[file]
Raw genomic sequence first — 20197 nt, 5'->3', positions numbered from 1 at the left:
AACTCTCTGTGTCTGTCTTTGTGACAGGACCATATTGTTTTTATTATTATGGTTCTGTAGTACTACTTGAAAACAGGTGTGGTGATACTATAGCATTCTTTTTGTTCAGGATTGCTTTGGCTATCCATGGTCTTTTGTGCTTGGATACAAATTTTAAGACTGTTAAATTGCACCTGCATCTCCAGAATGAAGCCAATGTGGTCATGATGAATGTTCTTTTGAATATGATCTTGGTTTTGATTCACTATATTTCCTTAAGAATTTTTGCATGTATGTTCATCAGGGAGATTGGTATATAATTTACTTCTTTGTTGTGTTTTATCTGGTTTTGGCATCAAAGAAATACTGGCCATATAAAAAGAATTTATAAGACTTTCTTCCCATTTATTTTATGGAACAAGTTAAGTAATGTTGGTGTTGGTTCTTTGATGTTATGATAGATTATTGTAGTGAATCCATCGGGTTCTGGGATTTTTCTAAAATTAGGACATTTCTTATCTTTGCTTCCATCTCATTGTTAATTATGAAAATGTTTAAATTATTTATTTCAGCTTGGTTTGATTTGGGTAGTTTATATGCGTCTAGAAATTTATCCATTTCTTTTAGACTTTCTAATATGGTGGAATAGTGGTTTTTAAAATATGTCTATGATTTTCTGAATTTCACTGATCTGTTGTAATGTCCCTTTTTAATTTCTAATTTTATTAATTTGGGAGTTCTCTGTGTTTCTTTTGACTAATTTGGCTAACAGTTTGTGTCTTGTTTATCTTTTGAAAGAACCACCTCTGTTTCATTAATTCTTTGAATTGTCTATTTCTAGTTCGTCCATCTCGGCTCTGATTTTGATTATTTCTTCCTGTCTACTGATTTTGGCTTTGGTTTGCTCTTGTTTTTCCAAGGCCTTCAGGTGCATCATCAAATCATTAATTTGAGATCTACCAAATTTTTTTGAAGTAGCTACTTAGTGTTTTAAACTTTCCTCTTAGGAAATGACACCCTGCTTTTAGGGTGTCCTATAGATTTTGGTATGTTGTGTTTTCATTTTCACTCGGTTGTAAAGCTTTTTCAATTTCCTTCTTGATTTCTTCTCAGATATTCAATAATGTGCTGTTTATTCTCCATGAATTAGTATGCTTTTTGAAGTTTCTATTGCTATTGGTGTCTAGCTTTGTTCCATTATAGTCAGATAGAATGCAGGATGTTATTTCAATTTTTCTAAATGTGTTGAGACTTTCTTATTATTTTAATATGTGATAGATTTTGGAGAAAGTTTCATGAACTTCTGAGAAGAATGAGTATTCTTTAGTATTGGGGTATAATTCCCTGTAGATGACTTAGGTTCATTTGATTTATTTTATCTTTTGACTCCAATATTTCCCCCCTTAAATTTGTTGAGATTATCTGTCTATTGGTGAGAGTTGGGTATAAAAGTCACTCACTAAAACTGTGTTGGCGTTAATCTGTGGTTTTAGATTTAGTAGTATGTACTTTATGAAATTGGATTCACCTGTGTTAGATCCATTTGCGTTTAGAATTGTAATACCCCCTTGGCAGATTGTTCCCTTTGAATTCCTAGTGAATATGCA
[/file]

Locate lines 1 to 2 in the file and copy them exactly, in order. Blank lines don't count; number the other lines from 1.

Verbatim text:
Raw genomic sequence first — 20197 nt, 5'->3', positions numbered from 1 at the left:
AACTCTCTGTGTCTGTCTTTGTGACAGGACCATATTGTTTTTATTATTATGGTTCTGTAGTACTACTTGAAAACAGGTGTGGTGATACTATAGCATTCTTTTTGTTCAGGATTGCTTTGGCTATCCATGGTCTTTTGTGCTTGGATACAAATTTTAAGACTGTTAAATTGCACCTGCATCTCCAGAATGAAGCCAATGTGGTCATGATGAATGTTCTTTTGAATATGATCTTGGTTTTGATTCACTATATTTCCTTAAGAATTTTTGCATGTATGTTCATCAGGGAGATTGGTATATAATTTACTTCTTTGTTGTGTTTTATCTGGTTTTGGCATCAAAGAAATACTGGCCATATAAAAAGAATTTATAAGACTTTCTTCCCATTTATTTTATGGAACAAGTTAAGTAATGTTGGTGTTGGTTCTTTGATGTTATGATAGATTATTGTAGTGAATCCATCGGGTTCTGGGATTTTTCTAAAATTAGGACATTTCTTATCTTTGCTTCCATCTCATTGTTAATTATGAAAATGTTTAAATTATTTATTTCAGCTTGGTTTGATTTGGGTAGTTTATATGCGTCTAGAAATTTATCCATTTCTTTTAGACTTTCTAATATGGTGGAATAGTGGTTTTTAAAATATGTCTATGATTTTCTGAATTTCACTGATCTGTTGTAATGTCCCTTTTTAATTTCTAATTTTATTAATTTGGGAGTTCTCTGTGTTTCTTTTGACTAATTTGGCTAACAGTTTGTGTCTTGTTTATCTTTTGAAAGAACCACCTCTGTTTCATTAATTCTTTGAATTGTCTATTTCTAGTTCGTCCATCTCGGCTCTGATTTTGATTATTTCTTCCTGTCTACTGATTTTGGCTTTGGTTTGCTCTTGTTTTTCCAAGGCCTTCAGGTGCATCATCAAATCATTAATTTGAGATCTACCAAATTTTTTTGAAGTAGCTACTTAGTGTTTTAAACTTTCCTCTTAGGAAATGACACCCTGCTTTTAGGGTGTCCTATAGATTTTGGTATGTTGTGTTTTCATTTTCACTCGGTTGTAAAGCTTTTTCAATTTCCTTCTTGATTTCTTCTCAGATATTCAATAATGTGCTGTTTATTCTCCATGAATTAGTATGCTTTTTGAAGTTTCTATTGCTATTGGTGTCTAGCTTTGTTCCATTATAGTCAGATAGAATGCAGGATGTTATTTCAATTTTTCTAAATGTGTTGAGACTTTCTTATTATTTTAATATGTGATAGATTTTGGAGAAAGTTTCATGAACTTCTGAGAAGAATGAGTATTCTTTAGTATTGGGGTATAATTCCCTGTAGATGACTTAGGTTCATTTGATTTATTTTATCTTTTGACTCCAATATTTCCCCCCTTAAATTTGTTGAGATTATCTGTCTATTGGTGAGAGTTGGGTATAAAAGTCACTCACTAAAACTGTGTTGGCGTTAATCTGTGGTTTTAGATTTAGTAGTATGTACTTTATGAAATTGGATTCACCTGTGTTAGATCCATTTGCGTTTAGAATTGTAATACCCCCTTGGCAGATTGTTCCCTTTGAATTCCTAGTGAATATGCA